The Sinews of Power: War, Money and the English State, 1688-1783

The Sinews of Power: War, Money and the English State, 1688-1783

The Sinews of Power: War, Money and the English State, 1688-1783

The Sinews of Power: War, Money and the English State, 1688-1783

Synopsis

'The book is a distinguished work - of importance to students of governmental development generally. It is written in a fluent, non-technical manner that should reach a wide audience.' American Historical Review

Excerpt

‘Nothing is certain in this life, except death and taxes.’

Benjamin Franklin.

This book is about the growing powers of central government in a period more famous for its praise of liberty. It is a study of the most important changes in British government between the reforms of the Tudors and the major administrative reconstruction of the first half of the nineteenth century. But, unlike those administrative innovations, the changes of the late seventeenth and eighteenth centuries were concerned not with domestic regulation but with enhancing the government’s ability to wage war. My subject is not, however, war as such. I am first and foremost interested in investigating the effects—on government, politics and society—of Britain’s transformation into a major international power.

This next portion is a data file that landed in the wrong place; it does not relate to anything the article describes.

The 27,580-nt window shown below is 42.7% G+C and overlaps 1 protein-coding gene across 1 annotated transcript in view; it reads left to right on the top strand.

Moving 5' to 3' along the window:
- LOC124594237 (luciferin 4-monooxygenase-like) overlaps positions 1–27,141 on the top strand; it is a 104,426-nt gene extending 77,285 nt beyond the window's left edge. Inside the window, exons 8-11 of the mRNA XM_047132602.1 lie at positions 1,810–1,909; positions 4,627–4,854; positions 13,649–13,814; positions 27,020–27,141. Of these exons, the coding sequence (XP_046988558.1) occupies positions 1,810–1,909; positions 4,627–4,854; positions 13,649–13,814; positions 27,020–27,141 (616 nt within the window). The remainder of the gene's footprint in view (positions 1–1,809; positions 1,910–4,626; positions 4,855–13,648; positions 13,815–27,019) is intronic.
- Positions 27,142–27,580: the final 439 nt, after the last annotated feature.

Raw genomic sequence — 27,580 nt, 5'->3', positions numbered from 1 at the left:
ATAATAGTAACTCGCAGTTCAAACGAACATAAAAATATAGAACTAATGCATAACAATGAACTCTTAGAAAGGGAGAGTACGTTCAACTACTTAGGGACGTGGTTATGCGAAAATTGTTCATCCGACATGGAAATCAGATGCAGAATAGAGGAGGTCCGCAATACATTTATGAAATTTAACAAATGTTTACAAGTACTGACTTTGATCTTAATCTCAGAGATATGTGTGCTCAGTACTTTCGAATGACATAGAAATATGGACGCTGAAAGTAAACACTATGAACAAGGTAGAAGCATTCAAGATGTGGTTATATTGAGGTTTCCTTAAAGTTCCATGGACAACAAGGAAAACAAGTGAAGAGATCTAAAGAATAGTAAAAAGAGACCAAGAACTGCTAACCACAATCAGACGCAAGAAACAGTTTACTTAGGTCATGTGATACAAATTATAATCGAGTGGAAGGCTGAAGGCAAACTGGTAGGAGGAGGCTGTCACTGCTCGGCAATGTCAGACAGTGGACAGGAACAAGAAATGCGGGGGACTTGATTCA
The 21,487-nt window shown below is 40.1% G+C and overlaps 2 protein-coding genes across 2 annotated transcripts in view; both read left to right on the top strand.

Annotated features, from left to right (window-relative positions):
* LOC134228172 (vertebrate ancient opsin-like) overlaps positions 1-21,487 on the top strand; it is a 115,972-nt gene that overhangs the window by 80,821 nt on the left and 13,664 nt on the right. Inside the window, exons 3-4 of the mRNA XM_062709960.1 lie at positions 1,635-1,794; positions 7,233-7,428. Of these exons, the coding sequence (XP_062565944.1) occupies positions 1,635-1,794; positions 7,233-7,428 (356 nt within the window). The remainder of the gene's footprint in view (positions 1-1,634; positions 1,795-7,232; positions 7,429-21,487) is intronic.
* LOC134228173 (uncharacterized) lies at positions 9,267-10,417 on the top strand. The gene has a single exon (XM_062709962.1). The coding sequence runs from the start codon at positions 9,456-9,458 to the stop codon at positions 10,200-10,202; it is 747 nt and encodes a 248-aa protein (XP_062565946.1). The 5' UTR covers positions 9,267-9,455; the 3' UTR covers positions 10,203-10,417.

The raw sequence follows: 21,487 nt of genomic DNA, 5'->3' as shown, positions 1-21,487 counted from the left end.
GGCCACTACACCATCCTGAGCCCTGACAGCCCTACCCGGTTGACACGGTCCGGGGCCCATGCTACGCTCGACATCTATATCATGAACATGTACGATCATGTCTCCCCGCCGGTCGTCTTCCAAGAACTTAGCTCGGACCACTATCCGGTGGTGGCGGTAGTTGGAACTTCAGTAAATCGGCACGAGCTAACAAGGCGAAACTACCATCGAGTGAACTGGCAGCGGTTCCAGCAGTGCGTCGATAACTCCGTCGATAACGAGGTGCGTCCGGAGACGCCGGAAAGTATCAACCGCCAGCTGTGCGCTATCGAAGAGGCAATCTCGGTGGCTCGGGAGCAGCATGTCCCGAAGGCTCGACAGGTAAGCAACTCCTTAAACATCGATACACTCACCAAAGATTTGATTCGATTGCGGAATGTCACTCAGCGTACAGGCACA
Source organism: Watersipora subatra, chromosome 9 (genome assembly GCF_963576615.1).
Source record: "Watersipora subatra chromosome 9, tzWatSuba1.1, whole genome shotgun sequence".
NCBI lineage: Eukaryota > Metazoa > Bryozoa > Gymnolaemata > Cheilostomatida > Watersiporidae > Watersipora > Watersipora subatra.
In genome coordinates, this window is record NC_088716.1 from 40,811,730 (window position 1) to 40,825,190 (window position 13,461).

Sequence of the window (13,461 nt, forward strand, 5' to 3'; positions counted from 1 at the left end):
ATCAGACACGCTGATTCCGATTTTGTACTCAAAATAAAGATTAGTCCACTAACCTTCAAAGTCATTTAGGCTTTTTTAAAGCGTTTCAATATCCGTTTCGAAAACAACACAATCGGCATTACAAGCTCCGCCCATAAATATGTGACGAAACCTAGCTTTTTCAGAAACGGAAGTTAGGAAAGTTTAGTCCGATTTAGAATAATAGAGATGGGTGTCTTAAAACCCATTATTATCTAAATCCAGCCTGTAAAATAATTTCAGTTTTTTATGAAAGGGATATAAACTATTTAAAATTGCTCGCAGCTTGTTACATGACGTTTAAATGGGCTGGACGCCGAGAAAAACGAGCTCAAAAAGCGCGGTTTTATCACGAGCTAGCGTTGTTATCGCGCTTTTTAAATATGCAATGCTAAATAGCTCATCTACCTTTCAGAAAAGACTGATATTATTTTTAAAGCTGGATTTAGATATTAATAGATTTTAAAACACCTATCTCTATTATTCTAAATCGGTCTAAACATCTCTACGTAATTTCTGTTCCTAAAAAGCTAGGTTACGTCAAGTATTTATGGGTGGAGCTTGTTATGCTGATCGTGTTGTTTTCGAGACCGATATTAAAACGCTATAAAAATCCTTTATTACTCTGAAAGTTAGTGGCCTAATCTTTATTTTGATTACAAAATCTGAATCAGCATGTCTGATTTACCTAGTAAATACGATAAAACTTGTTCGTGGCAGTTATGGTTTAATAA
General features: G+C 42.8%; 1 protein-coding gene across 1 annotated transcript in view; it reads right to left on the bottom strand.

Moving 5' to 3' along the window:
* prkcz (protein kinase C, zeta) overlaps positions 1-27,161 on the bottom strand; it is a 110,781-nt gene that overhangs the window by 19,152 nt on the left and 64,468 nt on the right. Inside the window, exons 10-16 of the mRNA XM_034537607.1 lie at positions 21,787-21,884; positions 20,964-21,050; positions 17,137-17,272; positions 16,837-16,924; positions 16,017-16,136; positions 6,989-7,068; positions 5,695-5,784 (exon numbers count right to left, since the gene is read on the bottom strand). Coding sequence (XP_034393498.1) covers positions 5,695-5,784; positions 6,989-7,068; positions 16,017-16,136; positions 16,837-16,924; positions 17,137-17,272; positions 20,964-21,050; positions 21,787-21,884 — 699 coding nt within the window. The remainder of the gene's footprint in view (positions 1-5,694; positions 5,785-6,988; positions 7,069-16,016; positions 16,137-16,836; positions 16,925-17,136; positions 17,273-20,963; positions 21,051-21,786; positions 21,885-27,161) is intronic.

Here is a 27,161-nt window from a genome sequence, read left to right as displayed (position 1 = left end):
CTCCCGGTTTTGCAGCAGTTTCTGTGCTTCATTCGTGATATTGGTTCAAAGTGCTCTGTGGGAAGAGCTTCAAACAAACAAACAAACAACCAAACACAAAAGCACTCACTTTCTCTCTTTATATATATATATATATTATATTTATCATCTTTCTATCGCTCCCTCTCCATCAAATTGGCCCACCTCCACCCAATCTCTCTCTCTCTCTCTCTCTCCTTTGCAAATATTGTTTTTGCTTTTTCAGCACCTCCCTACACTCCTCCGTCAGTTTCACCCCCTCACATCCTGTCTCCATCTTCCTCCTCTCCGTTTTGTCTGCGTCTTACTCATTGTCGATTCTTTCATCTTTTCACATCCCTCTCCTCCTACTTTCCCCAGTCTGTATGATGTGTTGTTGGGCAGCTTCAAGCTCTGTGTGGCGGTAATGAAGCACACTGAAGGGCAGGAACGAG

Much of this book is therefore concerned with such technical matters as military and civilian administration, taxation and public finances. These are topics with which readers are often unfamiliar and which, despite some outstanding detailed studies, are rarely incorporated into histories of the Stuarts and Hanoverians. My aim is to remedy this omission: to put finance, administration and war at the centre stage of the drama—where they rightly belong—without elbowing other performers into the wings. I have tried to write about these complex and sometimes arcane matters in as accessible a manner as possible, and I trust the account is not obscure, for this book is primarily intended not for those administrative, military and financial historians who will already be familiar with many of the particularities of the argument which follows—though I hope they will find matter of interest to them—but for readers who, while I am sure they can certainly tell a whig from a tory may not have studied the distinction between a customs duty and a excise.

I have had to rely heavily on the work of a large number of scholars whose researches into the fields of finance, military affairs and administration have delved much deeper than my own. I would especially like to thank Peter Dickson and Daniel Baugh, not merely for their brilliant and inspiring published work, but for their kindness in reading part of this manuscript. Their criticism and painstaking help on matters of finance and the navy have . . .

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